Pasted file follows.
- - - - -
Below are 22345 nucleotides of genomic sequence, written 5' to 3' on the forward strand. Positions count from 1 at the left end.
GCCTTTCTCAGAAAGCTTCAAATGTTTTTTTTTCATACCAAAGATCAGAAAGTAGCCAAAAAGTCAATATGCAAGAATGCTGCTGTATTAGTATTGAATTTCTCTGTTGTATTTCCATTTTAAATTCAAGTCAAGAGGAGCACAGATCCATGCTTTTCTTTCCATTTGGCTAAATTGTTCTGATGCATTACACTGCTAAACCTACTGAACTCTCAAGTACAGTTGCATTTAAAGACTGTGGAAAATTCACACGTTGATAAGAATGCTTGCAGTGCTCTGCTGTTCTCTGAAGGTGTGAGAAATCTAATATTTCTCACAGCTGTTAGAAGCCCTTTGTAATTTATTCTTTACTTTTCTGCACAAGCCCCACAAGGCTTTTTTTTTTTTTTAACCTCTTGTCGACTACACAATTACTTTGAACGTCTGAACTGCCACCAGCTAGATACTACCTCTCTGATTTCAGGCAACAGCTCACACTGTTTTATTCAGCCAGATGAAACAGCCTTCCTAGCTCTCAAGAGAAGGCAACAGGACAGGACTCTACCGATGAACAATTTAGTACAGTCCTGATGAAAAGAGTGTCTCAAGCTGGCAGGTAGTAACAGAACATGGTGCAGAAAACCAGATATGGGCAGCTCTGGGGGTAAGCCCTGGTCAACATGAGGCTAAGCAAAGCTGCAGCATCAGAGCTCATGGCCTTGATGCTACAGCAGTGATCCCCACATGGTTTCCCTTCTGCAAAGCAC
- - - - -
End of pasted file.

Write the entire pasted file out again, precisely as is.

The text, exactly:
Below are 22345 nucleotides of genomic sequence, written 5' to 3' on the forward strand. Positions count from 1 at the left end.
GCCTTTCTCAGAAAGCTTCAAATGTTTTTTTTTCATACCAAAGATCAGAAAGTAGCCAAAAAGTCAATATGCAAGAATGCTGCTGTATTAGTATTGAATTTCTCTGTTGTATTTCCATTTTAAATTCAAGTCAAGAGGAGCACAGATCCATGCTTTTCTTTCCATTTGGCTAAATTGTTCTGATGCATTACACTGCTAAACCTACTGAACTCTCAAGTACAGTTGCATTTAAAGACTGTGGAAAATTCACACGTTGATAAGAATGCTTGCAGTGCTCTGCTGTTCTCTGAAGGTGTGAGAAATCTAATATTTCTCACAGCTGTTAGAAGCCCTTTGTAATTTATTCTTTACTTTTCTGCACAAGCCCCACAAGGCTTTTTTTTTTTTTTAACCTCTTGTCGACTACACAATTACTTTGAACGTCTGAACTGCCACCAGCTAGATACTACCTCTCTGATTTCAGGCAACAGCTCACACTGTTTTATTCAGCCAGATGAAACAGCCTTCCTAGCTCTCAAGAGAAGGCAACAGGACAGGACTCTACCGATGAACAATTTAGTACAGTCCTGATGAAAAGAGTGTCTCAAGCTGGCAGGTAGTAACAGAACATGGTGCAGAAAACCAGATATGGGCAGCTCTGGGGGTAAGCCCTGGTCAACATGAGGCTAAGCAAAGCTGCAGCATCAGAGCTCATGGCCTTGATGCTACAGCAGTGATCCCCACATGGTTTCCCTTCTGCAAAGCAC